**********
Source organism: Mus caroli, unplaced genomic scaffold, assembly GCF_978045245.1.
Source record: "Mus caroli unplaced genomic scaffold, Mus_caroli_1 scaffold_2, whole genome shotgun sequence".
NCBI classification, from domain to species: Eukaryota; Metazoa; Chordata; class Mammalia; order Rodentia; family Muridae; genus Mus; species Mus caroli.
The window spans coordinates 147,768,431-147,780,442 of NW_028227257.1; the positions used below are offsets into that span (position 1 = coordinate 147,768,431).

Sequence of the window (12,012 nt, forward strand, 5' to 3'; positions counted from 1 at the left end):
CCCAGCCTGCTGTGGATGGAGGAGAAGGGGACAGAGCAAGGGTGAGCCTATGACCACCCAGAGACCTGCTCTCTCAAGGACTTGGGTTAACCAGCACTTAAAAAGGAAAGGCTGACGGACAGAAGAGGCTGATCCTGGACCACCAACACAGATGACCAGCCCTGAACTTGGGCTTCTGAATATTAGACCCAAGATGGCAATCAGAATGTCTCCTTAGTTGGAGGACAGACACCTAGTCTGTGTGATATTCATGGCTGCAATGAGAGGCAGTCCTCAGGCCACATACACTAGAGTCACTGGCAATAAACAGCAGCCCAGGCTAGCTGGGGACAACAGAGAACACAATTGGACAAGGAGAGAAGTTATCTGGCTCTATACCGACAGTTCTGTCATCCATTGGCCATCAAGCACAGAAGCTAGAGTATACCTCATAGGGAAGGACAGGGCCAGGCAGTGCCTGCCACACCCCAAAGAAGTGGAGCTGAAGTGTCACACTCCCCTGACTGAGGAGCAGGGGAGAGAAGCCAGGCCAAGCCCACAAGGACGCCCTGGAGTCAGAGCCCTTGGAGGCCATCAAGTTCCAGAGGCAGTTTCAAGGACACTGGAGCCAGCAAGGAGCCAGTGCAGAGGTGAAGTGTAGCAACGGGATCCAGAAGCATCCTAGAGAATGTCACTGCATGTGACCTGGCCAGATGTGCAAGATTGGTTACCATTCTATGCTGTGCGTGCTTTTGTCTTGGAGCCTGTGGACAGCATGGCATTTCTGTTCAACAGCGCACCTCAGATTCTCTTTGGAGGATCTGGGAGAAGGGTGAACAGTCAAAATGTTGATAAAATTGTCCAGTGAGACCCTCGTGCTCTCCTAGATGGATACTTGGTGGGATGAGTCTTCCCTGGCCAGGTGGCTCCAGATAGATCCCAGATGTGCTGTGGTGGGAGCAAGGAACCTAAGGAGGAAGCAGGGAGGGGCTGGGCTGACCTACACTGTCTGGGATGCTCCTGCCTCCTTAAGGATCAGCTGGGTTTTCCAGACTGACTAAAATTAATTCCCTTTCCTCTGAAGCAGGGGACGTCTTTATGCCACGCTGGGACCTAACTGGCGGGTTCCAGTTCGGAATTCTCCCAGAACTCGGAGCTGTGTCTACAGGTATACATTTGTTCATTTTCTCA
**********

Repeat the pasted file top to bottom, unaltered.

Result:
Source organism: Mus caroli, unplaced genomic scaffold, assembly GCF_978045245.1.
Source record: "Mus caroli unplaced genomic scaffold, Mus_caroli_1 scaffold_2, whole genome shotgun sequence".
NCBI classification, from domain to species: Eukaryota; Metazoa; Chordata; class Mammalia; order Rodentia; family Muridae; genus Mus; species Mus caroli.
The window spans coordinates 147,768,431-147,780,442 of NW_028227257.1; the positions used below are offsets into that span (position 1 = coordinate 147,768,431).

Sequence of the window (12,012 nt, forward strand, 5' to 3'; positions counted from 1 at the left end):
CCCAGCCTGCTGTGGATGGAGGAGAAGGGGACAGAGCAAGGGTGAGCCTATGACCACCCAGAGACCTGCTCTCTCAAGGACTTGGGTTAACCAGCACTTAAAAAGGAAAGGCTGACGGACAGAAGAGGCTGATCCTGGACCACCAACACAGATGACCAGCCCTGAACTTGGGCTTCTGAATATTAGACCCAAGATGGCAATCAGAATGTCTCCTTAGTTGGAGGACAGACACCTAGTCTGTGTGATATTCATGGCTGCAATGAGAGGCAGTCCTCAGGCCACATACACTAGAGTCACTGGCAATAAACAGCAGCCCAGGCTAGCTGGGGACAACAGAGAACACAATTGGACAAGGAGAGAAGTTATCTGGCTCTATACCGACAGTTCTGTCATCCATTGGCCATCAAGCACAGAAGCTAGAGTATACCTCATAGGGAAGGACAGGGCCAGGCAGTGCCTGCCACACCCCAAAGAAGTGGAGCTGAAGTGTCACACTCCCCTGACTGAGGAGCAGGGGAGAGAAGCCAGGCCAAGCCCACAAGGACGCCCTGGAGTCAGAGCCCTTGGAGGCCATCAAGTTCCAGAGGCAGTTTCAAGGACACTGGAGCCAGCAAGGAGCCAGTGCAGAGGTGAAGTGTAGCAACGGGATCCAGAAGCATCCTAGAGAATGTCACTGCATGTGACCTGGCCAGATGTGCAAGATTGGTTACCATTCTATGCTGTGCGTGCTTTTGTCTTGGAGCCTGTGGACAGCATGGCATTTCTGTTCAACAGCGCACCTCAGATTCTCTTTGGAGGATCTGGGAGAAGGGTGAACAGTCAAAATGTTGATAAAATTGTCCAGTGAGACCCTCGTGCTCTCCTAGATGGATACTTGGTGGGATGAGTCTTCCCTGGCCAGGTGGCTCCAGATAGATCCCAGATGTGCTGTGGTGGGAGCAAGGAACCTAAGGAGGAAGCAGGGAGGGGCTGGGCTGACCTACACTGTCTGGGATGCTCCTGCCTCCTTAAGGATCAGCTGGGTTTTCCAGACTGACTAAAATTAATTCCCTTTCCTCTGAAGCAGGGGACGTCTTTATGCCACGCTGGGACCTAACTGGCGGGTTCCAGTTCGGAATTCTCCCAGAACTCGGAGCTGTGTCTACAGGTATACATTTGTTCATTTTCTCA